© 2024 Texas Public Radio
Real. Reliable. Texas Public Radio.
Play Live Radio
Next Up:
0:00 0:00
Available On Air Stations

What If There's No Internet?

I email. I search. I shop. I Facebook. I stream. I Skype. Every year I seem to do these things a little bit more. Stroke by stroke, as I slip deeper into the Internet's embrace, I find myself wondering:

"What would happen if the Internet went away?"

Can it? It was famously built to be indestructible, with no center, no hub, no "off" or "on" switch. It is, after all, a creature of the U.S. Defense Department, designed, supposedly, to survive a global war.

I know, of course, that it's voluntary. People can shut down their websites, information can disappear; some domains can peel away; its ocean cables are vulnerable to attack, but as to knocking out the whole thing, is that possible?

In his book An Optimist's Tour of the Future, writer Mark Stevenson asked Vint Cerf, one of the original team of computer scientists who put the thing together, if there was any way to pull the plug, in spite of the fact that it doesn't have a plug. Here's Vint's answer:

If every internet service provider in the world decided one day just to shut down the routers, that would pretty much screw the Internet ... So the answer is, it's technicallypossible, but would require cooperative action that's extremely unlikely."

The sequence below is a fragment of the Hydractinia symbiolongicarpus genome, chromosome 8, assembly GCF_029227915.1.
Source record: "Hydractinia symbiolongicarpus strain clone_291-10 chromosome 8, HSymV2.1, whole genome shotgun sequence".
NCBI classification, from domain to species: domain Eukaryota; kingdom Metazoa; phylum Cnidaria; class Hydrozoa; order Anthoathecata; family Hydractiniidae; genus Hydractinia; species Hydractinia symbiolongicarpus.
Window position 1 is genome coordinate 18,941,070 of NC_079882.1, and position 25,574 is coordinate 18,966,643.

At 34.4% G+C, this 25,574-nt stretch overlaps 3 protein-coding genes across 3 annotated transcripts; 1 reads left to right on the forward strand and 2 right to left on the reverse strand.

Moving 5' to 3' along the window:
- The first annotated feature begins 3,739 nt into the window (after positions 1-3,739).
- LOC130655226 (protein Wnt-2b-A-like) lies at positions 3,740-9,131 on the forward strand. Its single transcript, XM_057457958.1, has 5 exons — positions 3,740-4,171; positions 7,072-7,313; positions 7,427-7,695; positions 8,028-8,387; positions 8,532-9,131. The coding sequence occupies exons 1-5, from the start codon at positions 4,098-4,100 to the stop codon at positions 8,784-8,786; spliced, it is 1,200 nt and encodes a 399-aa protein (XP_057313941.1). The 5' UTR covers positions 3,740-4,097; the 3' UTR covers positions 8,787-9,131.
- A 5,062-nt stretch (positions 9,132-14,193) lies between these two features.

There are tens of thousands of service providers around the planet. It's hard to imagine them all doing anything in unison. But what if they were targeted? What if a talented cyber-attack team went in with the intent to take knock the whole system down? Could they?

"Well," says Vint, "there are hostile actions going on every day all the time and they're capable of rendering parts of the Net inoperable but I don't think the machine would stop in and of itself ... We launched the Internet in January 1983, and as far as I'm aware the entire system has never been shut down since."

But what if he's wrong? Scientist David Eagleman has imagined four ways the Internet might be severely compromised. The first threat on his list is a powerful solar flare, knocking out multiple satellites simultaneously. That's the scenario you'll see here, in this short French video, directed by Francois Ferracci.

It's Oct. 10, 2020. A couple is on a date. They've only recently met, he's crazy about her, and he's snapping (or digitally producing) thousands of pictures — of her, of them, of Paris; he's the kind of lover who wants to record everything all the time.She's a little put off by his techie ardor, but he's obsessed — until, all of a sudden, his gadget freezes. He can't take pictures any more. The images he got start — they start to fade.

He's more than alarmed; he's paralyzed. She, however, she is going to teach him a lesson. With one simple gesture, she shows him something more permanent than the Internet. Something small and portable.

Copyright 2020 NPR. To see more, visit https://www.npr.org.

Robert Krulwich works on radio, podcasts, video, the blogosphere. He has been called "the most inventive network reporter in television" by TV Guide.